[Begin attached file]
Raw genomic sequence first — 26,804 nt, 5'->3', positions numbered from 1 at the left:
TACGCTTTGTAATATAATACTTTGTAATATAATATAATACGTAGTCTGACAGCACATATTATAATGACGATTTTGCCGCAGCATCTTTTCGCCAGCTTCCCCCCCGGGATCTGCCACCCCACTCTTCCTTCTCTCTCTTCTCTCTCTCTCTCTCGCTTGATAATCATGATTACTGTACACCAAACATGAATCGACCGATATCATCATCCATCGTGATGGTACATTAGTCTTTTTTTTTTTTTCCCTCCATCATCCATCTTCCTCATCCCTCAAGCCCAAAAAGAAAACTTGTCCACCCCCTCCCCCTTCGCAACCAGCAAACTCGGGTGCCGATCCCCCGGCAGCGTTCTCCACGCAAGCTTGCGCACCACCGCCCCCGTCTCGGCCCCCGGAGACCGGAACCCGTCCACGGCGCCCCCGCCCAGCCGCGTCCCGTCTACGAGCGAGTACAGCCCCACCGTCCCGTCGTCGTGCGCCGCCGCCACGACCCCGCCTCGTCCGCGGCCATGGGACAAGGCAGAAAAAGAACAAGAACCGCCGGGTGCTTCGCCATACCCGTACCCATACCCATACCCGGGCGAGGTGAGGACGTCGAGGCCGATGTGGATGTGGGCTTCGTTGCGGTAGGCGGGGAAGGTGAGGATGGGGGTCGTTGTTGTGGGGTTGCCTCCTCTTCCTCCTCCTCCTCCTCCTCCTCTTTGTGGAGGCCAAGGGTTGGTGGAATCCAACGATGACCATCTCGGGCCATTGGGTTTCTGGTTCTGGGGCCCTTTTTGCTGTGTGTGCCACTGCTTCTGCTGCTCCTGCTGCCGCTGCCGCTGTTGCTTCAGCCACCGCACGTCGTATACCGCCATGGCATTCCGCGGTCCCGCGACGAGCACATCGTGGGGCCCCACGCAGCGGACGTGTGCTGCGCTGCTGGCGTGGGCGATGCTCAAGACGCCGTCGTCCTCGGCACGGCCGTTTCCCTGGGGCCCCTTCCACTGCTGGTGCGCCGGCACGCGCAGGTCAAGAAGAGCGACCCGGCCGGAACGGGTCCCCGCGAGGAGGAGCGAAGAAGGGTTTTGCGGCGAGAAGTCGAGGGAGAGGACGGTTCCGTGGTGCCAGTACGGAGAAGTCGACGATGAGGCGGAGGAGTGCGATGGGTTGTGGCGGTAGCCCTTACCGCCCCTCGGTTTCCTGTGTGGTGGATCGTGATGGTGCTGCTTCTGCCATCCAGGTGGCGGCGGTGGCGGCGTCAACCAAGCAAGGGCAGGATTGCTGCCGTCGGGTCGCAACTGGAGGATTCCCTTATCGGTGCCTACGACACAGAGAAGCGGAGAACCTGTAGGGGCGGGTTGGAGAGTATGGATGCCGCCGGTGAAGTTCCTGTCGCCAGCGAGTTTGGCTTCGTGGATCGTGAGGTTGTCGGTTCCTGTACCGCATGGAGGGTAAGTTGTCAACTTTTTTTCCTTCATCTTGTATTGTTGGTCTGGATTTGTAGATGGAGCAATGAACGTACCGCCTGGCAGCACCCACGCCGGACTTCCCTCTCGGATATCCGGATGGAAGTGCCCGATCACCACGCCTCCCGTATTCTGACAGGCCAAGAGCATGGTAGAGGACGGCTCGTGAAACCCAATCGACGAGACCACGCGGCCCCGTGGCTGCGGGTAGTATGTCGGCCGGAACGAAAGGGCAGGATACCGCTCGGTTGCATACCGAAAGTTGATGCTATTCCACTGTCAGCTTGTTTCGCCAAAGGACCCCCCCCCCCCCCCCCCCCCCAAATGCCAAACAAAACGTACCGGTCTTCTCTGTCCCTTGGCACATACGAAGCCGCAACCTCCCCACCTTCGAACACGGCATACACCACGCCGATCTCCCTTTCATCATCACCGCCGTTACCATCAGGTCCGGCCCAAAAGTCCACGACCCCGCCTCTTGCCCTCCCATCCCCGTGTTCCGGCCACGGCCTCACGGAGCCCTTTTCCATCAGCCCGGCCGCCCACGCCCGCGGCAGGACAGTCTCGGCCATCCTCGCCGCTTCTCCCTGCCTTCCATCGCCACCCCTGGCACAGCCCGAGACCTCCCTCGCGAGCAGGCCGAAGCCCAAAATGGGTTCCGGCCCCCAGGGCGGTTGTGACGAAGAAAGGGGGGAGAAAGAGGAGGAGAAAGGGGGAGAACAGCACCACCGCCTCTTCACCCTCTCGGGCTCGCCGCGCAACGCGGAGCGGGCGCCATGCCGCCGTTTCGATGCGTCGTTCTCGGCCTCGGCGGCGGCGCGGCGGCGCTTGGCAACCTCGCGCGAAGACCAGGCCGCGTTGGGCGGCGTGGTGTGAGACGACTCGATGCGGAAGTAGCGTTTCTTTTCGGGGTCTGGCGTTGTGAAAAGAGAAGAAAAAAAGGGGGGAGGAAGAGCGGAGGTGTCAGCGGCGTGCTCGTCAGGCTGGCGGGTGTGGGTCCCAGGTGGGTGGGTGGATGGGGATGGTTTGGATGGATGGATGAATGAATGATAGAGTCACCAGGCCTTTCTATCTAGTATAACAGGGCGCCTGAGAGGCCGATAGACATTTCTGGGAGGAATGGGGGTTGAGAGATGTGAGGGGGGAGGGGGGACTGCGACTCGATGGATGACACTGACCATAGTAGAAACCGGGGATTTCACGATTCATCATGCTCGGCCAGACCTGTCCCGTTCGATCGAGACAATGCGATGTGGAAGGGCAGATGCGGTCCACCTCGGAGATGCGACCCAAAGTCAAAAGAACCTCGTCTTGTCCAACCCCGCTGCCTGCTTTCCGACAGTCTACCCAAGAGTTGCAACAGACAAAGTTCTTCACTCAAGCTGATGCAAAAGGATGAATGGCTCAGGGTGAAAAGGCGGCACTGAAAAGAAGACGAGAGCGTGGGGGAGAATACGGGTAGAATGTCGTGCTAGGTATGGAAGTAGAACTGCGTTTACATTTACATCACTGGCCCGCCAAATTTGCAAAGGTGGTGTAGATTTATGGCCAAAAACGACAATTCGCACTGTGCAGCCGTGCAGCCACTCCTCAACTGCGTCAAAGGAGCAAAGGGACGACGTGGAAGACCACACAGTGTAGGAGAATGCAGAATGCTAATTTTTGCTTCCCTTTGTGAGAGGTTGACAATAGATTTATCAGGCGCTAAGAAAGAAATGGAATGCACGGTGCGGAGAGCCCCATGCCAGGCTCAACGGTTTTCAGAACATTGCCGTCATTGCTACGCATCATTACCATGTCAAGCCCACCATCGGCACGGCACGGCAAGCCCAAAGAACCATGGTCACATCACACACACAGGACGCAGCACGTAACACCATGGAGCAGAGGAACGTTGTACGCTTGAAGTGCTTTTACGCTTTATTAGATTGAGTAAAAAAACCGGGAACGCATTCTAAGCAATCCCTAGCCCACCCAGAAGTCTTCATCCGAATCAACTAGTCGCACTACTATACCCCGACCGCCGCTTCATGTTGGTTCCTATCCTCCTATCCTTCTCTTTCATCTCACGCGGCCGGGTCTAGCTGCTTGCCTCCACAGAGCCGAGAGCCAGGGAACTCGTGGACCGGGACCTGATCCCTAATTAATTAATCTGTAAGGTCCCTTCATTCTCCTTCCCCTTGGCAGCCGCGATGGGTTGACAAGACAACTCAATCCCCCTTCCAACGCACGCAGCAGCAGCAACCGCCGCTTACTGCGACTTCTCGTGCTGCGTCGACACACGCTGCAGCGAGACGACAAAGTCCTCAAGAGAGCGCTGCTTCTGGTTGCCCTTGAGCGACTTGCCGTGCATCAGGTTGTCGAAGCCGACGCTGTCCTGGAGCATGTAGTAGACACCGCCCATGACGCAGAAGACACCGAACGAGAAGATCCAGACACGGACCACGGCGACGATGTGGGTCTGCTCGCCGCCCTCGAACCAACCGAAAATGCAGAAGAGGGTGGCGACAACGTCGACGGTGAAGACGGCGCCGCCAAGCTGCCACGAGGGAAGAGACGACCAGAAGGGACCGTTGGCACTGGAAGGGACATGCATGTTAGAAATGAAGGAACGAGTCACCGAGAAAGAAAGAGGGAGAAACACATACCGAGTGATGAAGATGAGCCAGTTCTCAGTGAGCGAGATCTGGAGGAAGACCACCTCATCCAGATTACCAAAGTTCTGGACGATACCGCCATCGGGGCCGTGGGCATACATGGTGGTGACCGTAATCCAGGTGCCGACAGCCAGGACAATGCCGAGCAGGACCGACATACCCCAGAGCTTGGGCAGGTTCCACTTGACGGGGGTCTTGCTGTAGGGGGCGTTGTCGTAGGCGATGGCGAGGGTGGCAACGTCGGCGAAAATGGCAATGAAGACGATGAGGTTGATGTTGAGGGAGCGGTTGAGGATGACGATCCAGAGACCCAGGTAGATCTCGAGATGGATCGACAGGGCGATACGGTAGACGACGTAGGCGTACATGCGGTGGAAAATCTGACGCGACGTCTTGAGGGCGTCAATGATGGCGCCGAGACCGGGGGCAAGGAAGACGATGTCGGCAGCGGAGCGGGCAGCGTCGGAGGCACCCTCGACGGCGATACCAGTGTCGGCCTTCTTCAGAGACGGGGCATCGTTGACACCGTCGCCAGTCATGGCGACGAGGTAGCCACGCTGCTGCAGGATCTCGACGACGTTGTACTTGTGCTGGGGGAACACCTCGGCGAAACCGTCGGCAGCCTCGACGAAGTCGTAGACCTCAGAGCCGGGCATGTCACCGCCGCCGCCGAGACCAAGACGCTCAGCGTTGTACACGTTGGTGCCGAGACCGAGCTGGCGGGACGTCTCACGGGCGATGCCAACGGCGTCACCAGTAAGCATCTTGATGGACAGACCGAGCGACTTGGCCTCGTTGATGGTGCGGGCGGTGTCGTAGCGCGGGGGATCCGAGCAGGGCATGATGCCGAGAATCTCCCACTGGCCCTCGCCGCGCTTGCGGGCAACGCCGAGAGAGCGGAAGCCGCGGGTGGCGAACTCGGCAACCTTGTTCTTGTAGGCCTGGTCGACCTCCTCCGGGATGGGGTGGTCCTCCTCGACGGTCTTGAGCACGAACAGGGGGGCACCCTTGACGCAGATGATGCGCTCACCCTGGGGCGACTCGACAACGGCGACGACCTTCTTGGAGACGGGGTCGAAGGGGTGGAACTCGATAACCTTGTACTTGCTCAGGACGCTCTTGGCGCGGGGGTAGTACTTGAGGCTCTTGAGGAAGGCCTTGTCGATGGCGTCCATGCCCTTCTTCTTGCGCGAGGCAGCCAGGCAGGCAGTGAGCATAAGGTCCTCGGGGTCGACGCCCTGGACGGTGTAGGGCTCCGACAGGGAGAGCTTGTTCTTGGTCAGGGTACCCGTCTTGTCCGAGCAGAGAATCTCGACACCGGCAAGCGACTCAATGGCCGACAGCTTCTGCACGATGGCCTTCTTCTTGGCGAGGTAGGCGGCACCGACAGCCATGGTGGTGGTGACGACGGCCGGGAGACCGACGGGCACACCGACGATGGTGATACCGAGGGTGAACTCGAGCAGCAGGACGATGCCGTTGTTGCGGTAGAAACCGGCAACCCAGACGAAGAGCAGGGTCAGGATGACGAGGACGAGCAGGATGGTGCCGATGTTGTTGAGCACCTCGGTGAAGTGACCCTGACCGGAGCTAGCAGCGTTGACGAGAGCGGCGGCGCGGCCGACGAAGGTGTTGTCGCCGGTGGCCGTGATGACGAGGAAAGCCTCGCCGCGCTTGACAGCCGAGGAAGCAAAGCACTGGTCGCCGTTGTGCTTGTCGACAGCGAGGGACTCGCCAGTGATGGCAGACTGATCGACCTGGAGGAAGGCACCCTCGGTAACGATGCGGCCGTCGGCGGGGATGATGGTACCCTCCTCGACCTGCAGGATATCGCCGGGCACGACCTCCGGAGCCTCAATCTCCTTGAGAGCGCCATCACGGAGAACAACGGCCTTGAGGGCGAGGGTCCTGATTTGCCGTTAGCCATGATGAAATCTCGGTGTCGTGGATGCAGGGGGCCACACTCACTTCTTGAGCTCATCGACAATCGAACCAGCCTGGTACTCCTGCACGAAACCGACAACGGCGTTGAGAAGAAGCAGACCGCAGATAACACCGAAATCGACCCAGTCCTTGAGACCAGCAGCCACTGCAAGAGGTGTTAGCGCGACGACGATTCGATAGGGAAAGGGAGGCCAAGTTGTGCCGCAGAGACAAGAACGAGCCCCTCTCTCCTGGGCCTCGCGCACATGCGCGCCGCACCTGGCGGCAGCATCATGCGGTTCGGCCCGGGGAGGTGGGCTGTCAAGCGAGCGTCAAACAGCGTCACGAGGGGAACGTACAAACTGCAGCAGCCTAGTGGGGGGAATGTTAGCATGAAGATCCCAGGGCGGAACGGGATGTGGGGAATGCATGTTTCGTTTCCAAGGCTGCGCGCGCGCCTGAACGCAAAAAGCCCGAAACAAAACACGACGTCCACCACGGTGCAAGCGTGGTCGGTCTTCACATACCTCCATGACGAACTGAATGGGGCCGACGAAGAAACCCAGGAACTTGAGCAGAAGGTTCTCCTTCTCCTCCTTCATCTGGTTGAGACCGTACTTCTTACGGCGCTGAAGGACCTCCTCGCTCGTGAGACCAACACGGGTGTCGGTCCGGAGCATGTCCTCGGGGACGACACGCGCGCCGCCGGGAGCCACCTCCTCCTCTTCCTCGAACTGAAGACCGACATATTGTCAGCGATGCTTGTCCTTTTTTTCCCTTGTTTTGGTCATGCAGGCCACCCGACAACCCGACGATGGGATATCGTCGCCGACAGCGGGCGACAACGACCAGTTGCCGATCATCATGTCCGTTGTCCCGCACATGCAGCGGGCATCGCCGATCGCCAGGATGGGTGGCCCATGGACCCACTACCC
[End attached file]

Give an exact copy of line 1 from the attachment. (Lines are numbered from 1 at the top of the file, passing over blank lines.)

Raw genomic sequence first — 26,804 nt, 5'->3', positions numbered from 1 at the left: